Directed by the thoughtful Christopher Nolan, who co-wrote with his brother Jonathan (the team who gave us “Memento”), “The Dark Knight” has Christian Bale and Heath Ledger, two of the Dylans from last year’s “I’m Not There”, facing off as Batman and the Joker, while Gotham City’s idealistic new DA (Aaron Eckhart) woos a sharp young prosecutor (Maggie Gyllenhaal) who is also the love of Bruce Wayne’s life. Gotham is Chicago, more or less undressed: there’s an eerie overhead shot of Wacker Drive, one of our major downtown arteries, crammed bumper-to-bumper with citizens trying to flee a city under siege by the Joker. A car chase shot in Lower Wacker culminates in a particularly striking shot in which Batman “trips” a rampaging semi.
Nolan made the key decision to invest the Batman archetypes with naturalism—he’s like a singer singing a golden oldie in a way that gives the over-familiar words their meaning back. Thus, the late Ledger’s Joker is not campy but raw and fetid, with a wound-like mouth. He’s like something long drowned that got up and now skulks among us. Two-Face’s visage isn’t just ugly but truly disturbing. Nolan’s approach is aided greatly by the classy supporting actors enlisted to play the archetypal roles: Michael Caine as Alfred, Morgan Freeman as Batman’s equivalent to “Q”, Lucius Fox (actually, I don’t remember this character from my childhood researches of the comic books). I particularly liked Gary Oldman as Commissioner Gordon. The problem is that this realism hasn’t been played across the board: there’s a scene in which Batman bungee-plunges after Maggie, who’s just been hurled out a skyscraper window, and snags her moments before her certain splattering. I would’ve thought she’d be a bit shaken; instead she smiles like she wouldn’t mind doing it again.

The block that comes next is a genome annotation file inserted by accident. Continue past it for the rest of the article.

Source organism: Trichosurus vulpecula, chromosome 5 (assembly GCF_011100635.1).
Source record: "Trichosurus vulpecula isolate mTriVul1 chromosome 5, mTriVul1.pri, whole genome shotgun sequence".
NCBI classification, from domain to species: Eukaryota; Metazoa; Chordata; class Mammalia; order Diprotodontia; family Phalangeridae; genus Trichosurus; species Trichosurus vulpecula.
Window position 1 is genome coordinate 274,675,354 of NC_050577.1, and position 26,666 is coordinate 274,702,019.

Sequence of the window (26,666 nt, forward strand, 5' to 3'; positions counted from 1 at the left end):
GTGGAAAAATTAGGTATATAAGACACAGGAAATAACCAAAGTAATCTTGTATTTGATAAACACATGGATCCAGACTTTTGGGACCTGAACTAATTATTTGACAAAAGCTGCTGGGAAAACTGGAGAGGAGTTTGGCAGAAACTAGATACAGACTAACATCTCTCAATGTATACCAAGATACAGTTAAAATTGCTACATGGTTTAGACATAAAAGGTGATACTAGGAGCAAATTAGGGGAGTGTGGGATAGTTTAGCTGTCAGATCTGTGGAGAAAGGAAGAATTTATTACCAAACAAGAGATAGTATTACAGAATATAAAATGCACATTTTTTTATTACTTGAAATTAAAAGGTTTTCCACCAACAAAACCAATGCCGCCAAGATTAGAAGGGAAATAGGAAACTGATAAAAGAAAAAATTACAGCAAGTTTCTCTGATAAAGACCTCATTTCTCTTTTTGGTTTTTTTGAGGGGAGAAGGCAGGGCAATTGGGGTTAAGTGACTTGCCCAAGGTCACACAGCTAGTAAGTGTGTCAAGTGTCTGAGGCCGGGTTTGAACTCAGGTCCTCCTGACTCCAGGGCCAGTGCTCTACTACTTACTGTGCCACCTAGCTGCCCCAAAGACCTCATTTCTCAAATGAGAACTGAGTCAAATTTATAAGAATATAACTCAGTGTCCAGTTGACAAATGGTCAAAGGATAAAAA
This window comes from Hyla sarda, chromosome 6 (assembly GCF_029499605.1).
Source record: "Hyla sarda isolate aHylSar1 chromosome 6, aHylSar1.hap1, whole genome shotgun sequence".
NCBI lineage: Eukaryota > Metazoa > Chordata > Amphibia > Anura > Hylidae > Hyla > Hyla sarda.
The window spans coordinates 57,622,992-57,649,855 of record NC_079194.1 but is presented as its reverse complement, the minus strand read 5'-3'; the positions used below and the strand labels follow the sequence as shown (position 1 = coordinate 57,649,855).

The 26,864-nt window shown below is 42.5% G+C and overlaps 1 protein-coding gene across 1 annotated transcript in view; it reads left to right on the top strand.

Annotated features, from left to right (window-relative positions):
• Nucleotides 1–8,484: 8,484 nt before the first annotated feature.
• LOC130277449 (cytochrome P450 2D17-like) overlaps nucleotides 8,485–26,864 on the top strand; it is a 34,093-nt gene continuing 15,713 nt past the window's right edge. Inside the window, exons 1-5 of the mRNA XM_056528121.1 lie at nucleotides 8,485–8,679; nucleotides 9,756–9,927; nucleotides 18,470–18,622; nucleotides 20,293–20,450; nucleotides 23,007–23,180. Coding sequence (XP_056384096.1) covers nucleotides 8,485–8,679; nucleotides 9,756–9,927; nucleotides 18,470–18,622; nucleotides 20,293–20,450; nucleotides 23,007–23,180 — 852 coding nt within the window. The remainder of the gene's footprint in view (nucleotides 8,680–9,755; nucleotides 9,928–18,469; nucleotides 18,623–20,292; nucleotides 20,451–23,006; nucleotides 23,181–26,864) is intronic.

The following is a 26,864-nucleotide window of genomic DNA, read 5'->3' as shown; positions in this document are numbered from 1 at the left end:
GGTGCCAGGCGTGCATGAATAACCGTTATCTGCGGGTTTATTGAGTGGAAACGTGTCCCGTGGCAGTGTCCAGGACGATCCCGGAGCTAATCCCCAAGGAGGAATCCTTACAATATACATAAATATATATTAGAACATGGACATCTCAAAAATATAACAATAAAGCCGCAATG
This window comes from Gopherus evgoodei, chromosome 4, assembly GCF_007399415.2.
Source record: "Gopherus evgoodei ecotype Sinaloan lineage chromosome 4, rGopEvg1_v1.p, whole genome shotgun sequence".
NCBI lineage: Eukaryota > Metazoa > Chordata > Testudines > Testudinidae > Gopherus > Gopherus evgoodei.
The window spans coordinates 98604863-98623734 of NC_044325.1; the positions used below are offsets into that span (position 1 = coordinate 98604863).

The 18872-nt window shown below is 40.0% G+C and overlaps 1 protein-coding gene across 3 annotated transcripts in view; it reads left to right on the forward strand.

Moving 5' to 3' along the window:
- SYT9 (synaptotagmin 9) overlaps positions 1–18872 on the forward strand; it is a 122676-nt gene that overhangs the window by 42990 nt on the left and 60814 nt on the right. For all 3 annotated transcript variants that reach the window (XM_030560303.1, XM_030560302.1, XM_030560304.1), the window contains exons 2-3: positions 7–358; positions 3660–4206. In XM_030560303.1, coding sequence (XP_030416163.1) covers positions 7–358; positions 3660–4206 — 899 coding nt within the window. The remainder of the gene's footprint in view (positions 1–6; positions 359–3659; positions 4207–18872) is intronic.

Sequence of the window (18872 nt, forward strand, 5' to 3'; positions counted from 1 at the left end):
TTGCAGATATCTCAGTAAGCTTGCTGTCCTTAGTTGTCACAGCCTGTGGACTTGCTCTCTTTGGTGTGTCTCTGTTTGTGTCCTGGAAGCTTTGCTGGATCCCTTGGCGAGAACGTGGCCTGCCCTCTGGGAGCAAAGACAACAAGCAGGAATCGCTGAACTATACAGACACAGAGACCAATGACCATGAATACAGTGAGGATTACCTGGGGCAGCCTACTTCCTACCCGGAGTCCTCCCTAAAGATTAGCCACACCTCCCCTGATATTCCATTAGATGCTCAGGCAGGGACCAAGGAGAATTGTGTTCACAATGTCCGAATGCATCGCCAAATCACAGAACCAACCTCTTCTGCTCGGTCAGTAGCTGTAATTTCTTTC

“The Dark Knight” sounds the perennial Batman themes—heroism and villainy, law and order versus anarchy. Seeking to resound down the corridors of the last seven years of Bush, it adds the theme of the use and abuse of power, but the theme is more flat than resonant. The picture wants to do more than merely entertain: it wants to be about our soul as a nation, and while I give it credit for that, the script is uneven—gripping when it has the Joker gleefully conducting “experiments in human psychology” that force people to make impossible choices (e.g., who lives and who dies, or to kill or be killed), yet bumpy and so grim-faced it verges on silliness. That said, it's more nuanced politically than we expect from the basically rightist Batman fantasy; though it can be very ugly, it does want to play to our better instincts.
In short, “The Dark Knight” is an at times fascinating picture that dares to reach for greatness but doesn't quite rise to that level.
Key to ratings:
***** (essential viewing)
*** (worth a look)
- Aug 10, 2008